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rlbleeker

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Everything posted by rlbleeker

  1. You can review your answers and see which one you missed; click the little magnifying glass.
  2. Got a 94% the first time, rushed through it. The fan one occured to me after I hit submit and switched my answer on the intake question (sorta ambiguous isn't it?) and got a 98% the second time. Missed the drive type question.
  3. What are you planning to blast? Do you already have a compressor?
  4. Hi Dave, I don't know what model the car was. It is a right hand drive chassis and has a speedster type body now. I'm trying to find some history on the car but not having much luck. I know it spent at least some time in Chile. Would it likely have been bodied in the US? The current body is fairly professional looking but has no data plate that I can find. It appears to be framed in mahogany, which would imply it was built in South America. Some of the hardware, like the door latches look like they may be Buick parts, possibly salvaged from the original body? I am not experienced with early cars, so can't identify bits such as that. Any insight you may have would be appreciated. Ryan
  5. We lost a '67 Skylark to wildfire is '90, saved my '63 Impala. Guy down the street lost a very nice '55 Special. The second one in '96 almost got the shop (with my '61 MGA in it) luckily I was home. Had another one about 3 weeks ago less than 1/2 mile from the house, thankfully the wind pushed it the other way. Our cars now live in all steel buildings which I am confident will survive the next fire.
  6. I've got almost the exact same setup as Dave. I only use the pot blaster if I can't get the part in the cabinet, they really do make a mess. Don't under estimate how much compressor you need. I've got a 7 1/2 HP and it works good, used to have a cheapy 5 HP and it wasn't adequate.
  7. The behavior sound exactly like what my '62 Skylark did when I got it. It was low fluid due to leaking cylinders. Got new cylinders from convertibleparts.com and no problems since.
  8. I think the engine number is 179804. All three numbers (engine, transission, differential) are within about 1000. I'm familiar with the title year issue, my Marquette is titled as a '29.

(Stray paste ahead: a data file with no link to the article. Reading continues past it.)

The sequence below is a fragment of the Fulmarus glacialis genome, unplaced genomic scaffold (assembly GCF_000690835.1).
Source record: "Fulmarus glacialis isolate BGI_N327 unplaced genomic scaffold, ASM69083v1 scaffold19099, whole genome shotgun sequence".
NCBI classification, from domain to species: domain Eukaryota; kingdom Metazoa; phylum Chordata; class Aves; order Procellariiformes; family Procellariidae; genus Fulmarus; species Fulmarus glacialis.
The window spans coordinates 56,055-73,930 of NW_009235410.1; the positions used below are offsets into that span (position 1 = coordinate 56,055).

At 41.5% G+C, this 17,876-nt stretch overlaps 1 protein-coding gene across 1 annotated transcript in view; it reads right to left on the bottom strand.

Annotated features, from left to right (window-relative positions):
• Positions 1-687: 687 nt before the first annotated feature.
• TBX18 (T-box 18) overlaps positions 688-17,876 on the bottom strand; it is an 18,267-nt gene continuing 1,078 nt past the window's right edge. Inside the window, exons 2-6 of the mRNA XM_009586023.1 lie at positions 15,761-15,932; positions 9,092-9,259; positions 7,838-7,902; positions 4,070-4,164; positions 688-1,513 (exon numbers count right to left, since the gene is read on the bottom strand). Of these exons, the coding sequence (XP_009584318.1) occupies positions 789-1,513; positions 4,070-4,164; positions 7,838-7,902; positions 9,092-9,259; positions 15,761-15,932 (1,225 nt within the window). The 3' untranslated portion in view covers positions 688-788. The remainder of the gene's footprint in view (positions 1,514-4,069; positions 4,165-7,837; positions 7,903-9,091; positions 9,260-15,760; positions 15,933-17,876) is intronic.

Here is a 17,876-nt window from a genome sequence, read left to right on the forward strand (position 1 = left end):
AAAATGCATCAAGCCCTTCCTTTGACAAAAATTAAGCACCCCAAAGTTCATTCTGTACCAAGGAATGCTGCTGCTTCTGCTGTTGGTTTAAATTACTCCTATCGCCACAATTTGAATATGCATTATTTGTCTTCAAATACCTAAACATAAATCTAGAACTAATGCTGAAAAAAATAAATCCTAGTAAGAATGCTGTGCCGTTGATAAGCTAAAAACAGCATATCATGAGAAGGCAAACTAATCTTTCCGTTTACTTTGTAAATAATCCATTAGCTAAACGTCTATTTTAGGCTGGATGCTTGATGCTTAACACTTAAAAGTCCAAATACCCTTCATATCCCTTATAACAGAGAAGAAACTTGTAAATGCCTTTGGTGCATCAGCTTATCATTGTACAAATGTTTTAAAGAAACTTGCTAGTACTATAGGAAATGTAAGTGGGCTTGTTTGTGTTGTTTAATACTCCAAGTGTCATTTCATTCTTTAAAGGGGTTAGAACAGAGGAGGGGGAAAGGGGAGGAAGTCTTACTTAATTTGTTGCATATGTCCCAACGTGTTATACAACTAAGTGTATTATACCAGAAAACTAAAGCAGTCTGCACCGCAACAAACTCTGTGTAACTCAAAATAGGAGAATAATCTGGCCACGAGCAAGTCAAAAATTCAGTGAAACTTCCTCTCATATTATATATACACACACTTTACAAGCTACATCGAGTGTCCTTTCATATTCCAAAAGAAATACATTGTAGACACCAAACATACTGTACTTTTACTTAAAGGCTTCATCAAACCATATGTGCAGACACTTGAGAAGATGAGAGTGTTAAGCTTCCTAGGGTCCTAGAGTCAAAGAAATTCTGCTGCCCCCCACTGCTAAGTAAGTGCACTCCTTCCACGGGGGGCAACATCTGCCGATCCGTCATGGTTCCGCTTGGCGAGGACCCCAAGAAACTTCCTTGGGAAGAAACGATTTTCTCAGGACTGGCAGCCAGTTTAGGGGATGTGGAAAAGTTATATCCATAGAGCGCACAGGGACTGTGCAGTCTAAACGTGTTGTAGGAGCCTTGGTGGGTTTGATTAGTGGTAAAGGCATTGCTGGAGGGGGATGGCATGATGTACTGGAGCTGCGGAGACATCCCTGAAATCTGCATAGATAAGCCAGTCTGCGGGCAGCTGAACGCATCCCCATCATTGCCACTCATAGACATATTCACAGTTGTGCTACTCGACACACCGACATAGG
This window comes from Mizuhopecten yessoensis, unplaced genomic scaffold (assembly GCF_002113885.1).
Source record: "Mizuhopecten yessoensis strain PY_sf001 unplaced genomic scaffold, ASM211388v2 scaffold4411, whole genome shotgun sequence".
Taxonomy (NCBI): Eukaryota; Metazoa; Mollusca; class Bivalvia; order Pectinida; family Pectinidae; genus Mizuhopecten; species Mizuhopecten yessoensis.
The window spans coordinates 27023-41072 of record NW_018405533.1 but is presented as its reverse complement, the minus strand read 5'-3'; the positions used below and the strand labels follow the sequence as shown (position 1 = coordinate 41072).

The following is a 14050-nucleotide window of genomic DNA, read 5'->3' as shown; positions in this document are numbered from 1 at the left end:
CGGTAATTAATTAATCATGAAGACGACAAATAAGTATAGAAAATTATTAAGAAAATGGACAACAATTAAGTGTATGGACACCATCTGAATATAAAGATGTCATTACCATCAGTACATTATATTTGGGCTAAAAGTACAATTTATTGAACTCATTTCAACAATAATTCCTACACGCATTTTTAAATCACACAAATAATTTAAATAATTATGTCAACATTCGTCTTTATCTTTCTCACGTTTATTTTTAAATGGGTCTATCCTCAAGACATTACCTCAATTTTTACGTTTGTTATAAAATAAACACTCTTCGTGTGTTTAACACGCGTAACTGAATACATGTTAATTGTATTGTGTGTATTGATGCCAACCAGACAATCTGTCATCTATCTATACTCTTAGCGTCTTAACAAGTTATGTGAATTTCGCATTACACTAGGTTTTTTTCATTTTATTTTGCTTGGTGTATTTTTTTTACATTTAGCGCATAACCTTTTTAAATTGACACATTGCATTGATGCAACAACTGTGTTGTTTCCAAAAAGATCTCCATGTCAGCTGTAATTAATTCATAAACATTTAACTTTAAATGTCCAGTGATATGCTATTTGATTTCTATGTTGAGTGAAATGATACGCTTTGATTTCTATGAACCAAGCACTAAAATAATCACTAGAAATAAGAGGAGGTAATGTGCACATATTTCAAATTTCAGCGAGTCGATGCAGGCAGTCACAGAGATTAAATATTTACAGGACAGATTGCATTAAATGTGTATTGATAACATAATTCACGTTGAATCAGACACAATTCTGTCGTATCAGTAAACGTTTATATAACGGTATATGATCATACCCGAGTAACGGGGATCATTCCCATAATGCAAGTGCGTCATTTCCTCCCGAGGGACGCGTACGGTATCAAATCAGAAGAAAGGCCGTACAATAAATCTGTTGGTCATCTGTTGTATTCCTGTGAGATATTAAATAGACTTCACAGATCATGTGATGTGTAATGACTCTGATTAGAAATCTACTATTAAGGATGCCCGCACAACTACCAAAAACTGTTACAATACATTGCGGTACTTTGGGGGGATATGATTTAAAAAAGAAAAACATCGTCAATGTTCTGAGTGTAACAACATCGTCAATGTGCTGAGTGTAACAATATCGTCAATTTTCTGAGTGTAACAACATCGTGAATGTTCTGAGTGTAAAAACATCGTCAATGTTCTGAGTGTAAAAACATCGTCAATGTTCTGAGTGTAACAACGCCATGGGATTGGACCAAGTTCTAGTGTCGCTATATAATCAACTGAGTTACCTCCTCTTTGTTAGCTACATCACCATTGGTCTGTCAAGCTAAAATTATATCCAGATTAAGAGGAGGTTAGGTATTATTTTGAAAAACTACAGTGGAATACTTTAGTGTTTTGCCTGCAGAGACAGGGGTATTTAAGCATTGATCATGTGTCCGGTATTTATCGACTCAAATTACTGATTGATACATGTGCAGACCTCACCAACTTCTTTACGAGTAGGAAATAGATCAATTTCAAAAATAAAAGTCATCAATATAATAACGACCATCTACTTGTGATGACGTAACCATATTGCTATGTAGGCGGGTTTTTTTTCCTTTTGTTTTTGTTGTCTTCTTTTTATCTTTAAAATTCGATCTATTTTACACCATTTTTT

9. <div class="ubbcode-block"><div class="ubbcode-header">Originally Posted By: 1DandyDaves</div><div class="ubbcode-body">Moral to the story. No mater how big you go it is never enough! </div></div> Absolutely true. My shop is 40' x 75', my storage building is 40' x 70' and I've got a 12' x 20' garage for my driver Skylark. The new cars live outside ('96 & '99 Rivs), still got stuff in my dad's barn, got stuff outside that needs cover, and nowhere inside to work on a car.
  10. True, heat is only an issue if your cooling system isn't up to the job. I was reading the manual for my Marquette last night and they had an optional high compression head that raised the ratio to 5.7:1. I wouldn't mind a little more power.
  11. Easiest way to tell if you have a posi is jack up one rear wheel, put the car in neutral and see if you can rotate the tire. If you can't, it's a posi.
  12. So it actually replaces a head bolt? That doesn't seem like a good idea.
  13. Does it have "400" emblems on the rear quarters? My '67 is a "400", which is the 340-4 with the 3 speed auto. It was available in '65 (at least on the LeSabre) as a 300-4 with 3 speed. Mine (the wifes actually) gets up and goes real good. Be careful driving that thing or you won't be able to sell it.
  14. If they are touching, then the extras are rotating the opposite direction. That rules out any ideas that involve them touching the ground.
  15. Looks like my '67, but it's a 340. What does the tag read?